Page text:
In my last post, I suggested that when you get to the point of saying, “I finally got caught up!” you use the extra leverage of that situation to get caught up in other areas of your life. If you take that approach, you may soon get to the point where you wonder whether there is anything more for you to do — where you look at your schedule and say, “I don’t know what I’m going to do today.”
It is not that there is nothing to do, but the few things on your list look like they might take you only a few hours to complete. What do you do then?
First, I’ll tell you what not to do, because this is what I used to do. Do not take your two or three hours of work and try to stretch it out so that it fills the entire day. I used to do this all the time, and then I would look back a week later and find that most of those things still weren’t done.
This happens for at least three reasons. First, when you intentionally decide to slow yourself down to less than a comfortable working pace, you lose energy. You lose focus. It is hard to really accomplish anything. Second, some things turn out to be more complicated than they looked at first. Third, the world is always giving you more things to do. You never know when something might come along that requires an action on your part. Some days give you three or four days of things to do.
And today could be a day just like that, even if it starts out looking like your to-do list is getting frighteningly thin. The best approach, then, when you think you have only a few things to do, is to do all the things you know you need to do, and do them quickly. I’m not saying to rush, of course — I almost never recommend that — but set about the things you mean to do as if it is important to get them done soon.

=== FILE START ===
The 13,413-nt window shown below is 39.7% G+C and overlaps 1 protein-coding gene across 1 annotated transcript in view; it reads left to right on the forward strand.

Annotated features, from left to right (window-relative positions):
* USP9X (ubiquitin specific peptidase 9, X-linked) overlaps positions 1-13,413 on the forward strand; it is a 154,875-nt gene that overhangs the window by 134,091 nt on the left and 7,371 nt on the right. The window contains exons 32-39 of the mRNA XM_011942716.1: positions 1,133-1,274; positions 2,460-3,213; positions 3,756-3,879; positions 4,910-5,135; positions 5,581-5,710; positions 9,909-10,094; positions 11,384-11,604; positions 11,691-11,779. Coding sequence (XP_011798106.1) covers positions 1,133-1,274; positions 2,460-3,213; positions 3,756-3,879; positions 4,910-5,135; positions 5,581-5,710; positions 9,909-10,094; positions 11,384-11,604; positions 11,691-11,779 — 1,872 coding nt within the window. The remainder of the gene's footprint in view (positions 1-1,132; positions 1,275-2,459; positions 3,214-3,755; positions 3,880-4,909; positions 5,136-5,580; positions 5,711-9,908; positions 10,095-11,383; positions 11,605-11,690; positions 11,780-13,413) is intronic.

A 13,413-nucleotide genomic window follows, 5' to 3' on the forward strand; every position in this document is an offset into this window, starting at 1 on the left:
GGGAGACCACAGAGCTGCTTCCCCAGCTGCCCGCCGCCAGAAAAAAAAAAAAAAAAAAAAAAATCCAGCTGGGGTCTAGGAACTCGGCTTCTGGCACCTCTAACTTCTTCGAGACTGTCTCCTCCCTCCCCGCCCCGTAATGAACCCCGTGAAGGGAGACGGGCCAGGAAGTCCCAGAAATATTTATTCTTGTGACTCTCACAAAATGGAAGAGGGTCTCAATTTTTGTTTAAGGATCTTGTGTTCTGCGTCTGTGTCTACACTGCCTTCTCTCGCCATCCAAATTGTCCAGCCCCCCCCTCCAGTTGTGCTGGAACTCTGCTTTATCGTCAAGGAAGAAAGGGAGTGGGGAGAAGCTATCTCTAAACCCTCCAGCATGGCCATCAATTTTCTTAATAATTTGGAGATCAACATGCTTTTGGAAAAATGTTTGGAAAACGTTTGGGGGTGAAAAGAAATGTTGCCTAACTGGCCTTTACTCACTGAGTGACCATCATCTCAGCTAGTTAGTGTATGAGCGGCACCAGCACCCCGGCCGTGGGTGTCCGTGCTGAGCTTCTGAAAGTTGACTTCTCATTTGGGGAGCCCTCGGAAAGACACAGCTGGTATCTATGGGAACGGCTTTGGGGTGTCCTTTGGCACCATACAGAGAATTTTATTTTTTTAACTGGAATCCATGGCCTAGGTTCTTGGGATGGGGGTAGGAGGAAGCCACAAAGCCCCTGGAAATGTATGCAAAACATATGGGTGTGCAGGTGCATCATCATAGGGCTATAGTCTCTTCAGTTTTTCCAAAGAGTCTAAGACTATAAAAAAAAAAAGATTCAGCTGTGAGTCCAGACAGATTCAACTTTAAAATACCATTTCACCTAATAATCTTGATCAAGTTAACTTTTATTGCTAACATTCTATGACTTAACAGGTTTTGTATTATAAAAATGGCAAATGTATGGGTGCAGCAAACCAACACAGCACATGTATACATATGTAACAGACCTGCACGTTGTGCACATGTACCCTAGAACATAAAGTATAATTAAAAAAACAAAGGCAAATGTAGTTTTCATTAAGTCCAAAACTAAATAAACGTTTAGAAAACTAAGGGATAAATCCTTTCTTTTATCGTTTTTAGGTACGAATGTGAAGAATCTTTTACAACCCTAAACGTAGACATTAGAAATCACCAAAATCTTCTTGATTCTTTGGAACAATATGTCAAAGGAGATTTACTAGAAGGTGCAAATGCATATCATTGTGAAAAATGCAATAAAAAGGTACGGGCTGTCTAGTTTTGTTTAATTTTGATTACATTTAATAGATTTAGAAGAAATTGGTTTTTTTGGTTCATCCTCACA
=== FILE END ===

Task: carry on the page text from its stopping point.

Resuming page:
If it is 8 a.m. and you have just three hours of things left to do, see if you can get them done by 11 a.m. After all, there is a good chance that by 11, you will have something else to do, something you don’t know about yet.
And if you get everything done? In modern life, that hardly ever happens, but if it does, it is still no cause for alarm. Here are some things you can do if it seems that there is nothing left of your to-do list:
- Relax. Take a deep breath. Look around you. Stretch.
- Double-check. Are the things you just completed really finished, or are there a few final touches you would want to add? Is there a follow-through action that would be helpful at this point? Or is there one more thing you meant to do that you forgot about along the way?
- Check your surroundings. Is everything clean, restocked, organized, ready for action?
- How are you doing? Are you personally in need of exercise, meditation, or some kind of activity that helps keep you going — perhaps something you might have neglected when things got busy?
- Check with the important people in your life. You appreciate it when they come to your assistance during your busy times. Is there something you can assist them with right now? And if not, is there something you could do right now if you had the right kind of help?
- Think ahead. What is your next deadline? What can you do now to prepare for it?
- Consider your priorities. What do you want your life to be? What more can you do now to turn your life into the kind of life you want to be living, or to change the world around you into the kind of world you want to be living in?
There is always more to do, and the moments after you finish your to-do list are often the times when you can make the biggest changes in your life, by doing some of the things you thought you’d never get to do. These are the moments when you are the most powerful, because you have the time to create something new and the time to do the things you really want to do.